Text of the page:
The sorry tale of India’s attempts at self-reliance in defence equipment continued at this year’s Aero India show in Bangalore. Defence minister AK Antony mouthed platitudes about how indigenisation, including technology transfer, was uppermost on his mind.
The State-owned Defence
Research and Development Organisation (DRDO) handed over the Dhruv helicopter and displayed a new and improved Light Combat Aircraft.
That the real story of homegrown defence development has not changed was underlined by the more candid statements of the Indian Air Force chief, Air Chief Marshal NAK Browne, who called for financial penalties against Indian defence equipment makers guilty of “poor performance” when it comes to producing good weaponry on time and within budget.
India’s inability to manufacture any defence equipment was once an embarrassment. Today, it is a festering economic sore and a national security issue.
In a recent report, the Stock-holm International Peace Research Institute showed that between 2007 and 2011, India was the world’s largest arms impo-rter, spending $12.7 billion on weapons.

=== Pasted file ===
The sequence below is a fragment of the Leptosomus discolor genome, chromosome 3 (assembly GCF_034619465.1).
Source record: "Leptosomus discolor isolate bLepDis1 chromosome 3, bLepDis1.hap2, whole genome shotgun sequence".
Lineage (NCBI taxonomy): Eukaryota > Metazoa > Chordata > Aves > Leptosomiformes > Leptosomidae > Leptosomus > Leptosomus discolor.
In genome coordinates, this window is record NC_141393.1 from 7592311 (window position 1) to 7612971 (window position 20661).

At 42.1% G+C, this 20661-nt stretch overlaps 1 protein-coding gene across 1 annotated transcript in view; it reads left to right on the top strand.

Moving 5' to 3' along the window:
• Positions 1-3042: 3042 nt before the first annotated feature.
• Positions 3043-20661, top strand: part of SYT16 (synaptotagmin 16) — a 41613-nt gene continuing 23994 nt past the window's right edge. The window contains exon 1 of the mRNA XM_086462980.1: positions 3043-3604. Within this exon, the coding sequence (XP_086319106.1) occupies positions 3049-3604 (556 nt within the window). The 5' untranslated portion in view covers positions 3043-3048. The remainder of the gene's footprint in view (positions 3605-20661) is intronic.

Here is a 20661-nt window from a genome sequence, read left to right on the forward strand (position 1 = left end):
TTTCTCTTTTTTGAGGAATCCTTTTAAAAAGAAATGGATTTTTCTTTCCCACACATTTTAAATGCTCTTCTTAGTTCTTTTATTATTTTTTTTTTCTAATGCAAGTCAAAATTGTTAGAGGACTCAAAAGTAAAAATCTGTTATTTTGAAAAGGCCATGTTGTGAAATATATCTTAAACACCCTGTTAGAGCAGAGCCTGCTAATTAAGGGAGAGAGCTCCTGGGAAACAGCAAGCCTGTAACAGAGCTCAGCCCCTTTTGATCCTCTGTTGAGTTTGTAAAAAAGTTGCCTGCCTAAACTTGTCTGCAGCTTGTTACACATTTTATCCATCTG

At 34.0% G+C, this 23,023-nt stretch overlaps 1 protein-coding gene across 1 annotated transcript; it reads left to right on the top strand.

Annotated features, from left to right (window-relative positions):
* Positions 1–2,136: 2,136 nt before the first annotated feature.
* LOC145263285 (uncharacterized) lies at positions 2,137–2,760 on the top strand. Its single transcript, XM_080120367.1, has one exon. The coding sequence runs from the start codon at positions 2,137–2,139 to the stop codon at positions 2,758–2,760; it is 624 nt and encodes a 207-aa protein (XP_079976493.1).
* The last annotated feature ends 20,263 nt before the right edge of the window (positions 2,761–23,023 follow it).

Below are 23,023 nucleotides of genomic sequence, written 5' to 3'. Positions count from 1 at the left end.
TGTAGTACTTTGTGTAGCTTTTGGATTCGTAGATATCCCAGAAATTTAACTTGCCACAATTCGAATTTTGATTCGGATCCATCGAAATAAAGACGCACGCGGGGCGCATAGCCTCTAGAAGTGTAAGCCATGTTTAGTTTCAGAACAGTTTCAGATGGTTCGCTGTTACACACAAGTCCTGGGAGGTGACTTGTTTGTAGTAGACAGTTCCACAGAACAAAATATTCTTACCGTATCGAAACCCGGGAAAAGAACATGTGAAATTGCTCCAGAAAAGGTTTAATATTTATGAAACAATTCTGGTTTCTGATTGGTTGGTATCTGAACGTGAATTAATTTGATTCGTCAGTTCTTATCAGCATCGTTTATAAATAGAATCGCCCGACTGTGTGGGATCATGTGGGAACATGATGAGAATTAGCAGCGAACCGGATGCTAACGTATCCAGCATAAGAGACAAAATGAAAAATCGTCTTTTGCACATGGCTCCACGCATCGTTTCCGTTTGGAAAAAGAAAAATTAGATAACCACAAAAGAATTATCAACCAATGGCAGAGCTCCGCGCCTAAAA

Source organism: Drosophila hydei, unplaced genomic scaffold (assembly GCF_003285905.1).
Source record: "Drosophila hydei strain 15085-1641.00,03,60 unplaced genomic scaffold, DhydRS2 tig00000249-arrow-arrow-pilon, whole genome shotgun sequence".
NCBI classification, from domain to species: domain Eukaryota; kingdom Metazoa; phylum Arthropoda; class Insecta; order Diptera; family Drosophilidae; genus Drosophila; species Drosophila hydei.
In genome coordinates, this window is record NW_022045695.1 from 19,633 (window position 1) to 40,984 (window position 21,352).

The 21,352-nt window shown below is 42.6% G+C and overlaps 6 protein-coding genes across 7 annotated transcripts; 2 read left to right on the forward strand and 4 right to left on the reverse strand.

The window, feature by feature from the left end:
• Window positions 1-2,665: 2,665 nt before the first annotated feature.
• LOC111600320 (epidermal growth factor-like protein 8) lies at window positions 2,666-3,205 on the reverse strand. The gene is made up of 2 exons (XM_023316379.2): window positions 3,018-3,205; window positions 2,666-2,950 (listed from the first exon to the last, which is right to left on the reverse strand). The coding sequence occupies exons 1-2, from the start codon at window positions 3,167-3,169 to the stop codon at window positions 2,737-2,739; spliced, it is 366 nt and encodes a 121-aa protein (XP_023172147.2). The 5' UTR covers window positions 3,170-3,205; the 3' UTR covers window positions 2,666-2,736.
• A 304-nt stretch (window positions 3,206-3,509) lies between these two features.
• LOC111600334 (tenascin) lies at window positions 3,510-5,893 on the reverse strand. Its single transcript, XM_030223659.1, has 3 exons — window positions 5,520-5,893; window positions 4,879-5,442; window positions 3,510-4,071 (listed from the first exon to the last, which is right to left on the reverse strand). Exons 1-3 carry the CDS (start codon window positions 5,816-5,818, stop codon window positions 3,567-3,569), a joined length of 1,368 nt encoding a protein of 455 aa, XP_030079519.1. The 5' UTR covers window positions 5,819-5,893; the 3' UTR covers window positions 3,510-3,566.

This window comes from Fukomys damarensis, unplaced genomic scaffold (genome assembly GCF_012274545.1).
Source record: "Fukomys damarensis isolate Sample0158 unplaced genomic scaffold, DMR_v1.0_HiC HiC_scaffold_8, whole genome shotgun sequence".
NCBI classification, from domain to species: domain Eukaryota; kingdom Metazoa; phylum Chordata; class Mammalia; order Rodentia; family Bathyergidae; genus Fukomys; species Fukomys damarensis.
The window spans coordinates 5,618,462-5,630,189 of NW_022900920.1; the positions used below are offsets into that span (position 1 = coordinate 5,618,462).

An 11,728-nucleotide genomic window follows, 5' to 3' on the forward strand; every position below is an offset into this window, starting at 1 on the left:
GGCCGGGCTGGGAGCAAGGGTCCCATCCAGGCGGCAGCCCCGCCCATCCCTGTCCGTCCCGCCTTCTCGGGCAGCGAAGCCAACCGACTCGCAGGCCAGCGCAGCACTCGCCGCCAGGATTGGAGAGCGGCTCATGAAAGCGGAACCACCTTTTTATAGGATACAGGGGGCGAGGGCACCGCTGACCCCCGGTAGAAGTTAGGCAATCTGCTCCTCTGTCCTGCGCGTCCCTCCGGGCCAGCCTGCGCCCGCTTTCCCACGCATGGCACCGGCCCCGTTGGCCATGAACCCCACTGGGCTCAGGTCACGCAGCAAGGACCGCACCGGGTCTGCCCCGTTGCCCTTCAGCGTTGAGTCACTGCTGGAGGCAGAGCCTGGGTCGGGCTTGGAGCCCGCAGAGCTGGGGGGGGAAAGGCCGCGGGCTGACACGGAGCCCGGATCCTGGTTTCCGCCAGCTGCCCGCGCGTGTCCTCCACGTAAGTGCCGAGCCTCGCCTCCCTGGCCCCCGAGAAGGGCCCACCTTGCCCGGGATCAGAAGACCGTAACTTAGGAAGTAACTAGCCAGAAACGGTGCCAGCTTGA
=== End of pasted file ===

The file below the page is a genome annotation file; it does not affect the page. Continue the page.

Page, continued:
And this story will get worse. Even after announced austerity measures, IHS Jane’s Defence Budgets has projected that India will be spending over $65 billion on weapons by 2020.
Inevitably, given our inability to even produce ‘Made in India’ army boots and pistols, let alone submarines and fighters, much of this will be spent overseas.
Mr Antony has attacked the performance of the State-owned enterprises and he repeatedly called for indigenisation. In Bangalore, he insisted that technology transfer would be a prerequisite for all future contracts.
This is the easy response to demands for indigenisation. The DRDO and State-owned firms regularly receive infusions of technology but are incapable of converting this knowhow into an innovation cycle.
The technology is usually out of date and repeated transfers have to be arranged every few years at the cost of several billion dollars per dose.
A much more strategic plan to develop indigenous defence capacity is needed. The monopoly of the State-owned defence enterprises must be broken. The Indian private sector has to be brought into this industry on a war-footing.
This will not be easy: Mr Antony’s minions are the greatest acolytes of the DRDO and its sister organisations. There must be a recognition that India needs a far more flexible defence offsets programme.
India has a small private defence manufacturing base that cannot be scaled up overnight.
The offset funds should be used to pay for technical education and infrastructure. So far, there is little evidence that the defence ministry has thought much beyond the normal platitudes and the traditional formulae.
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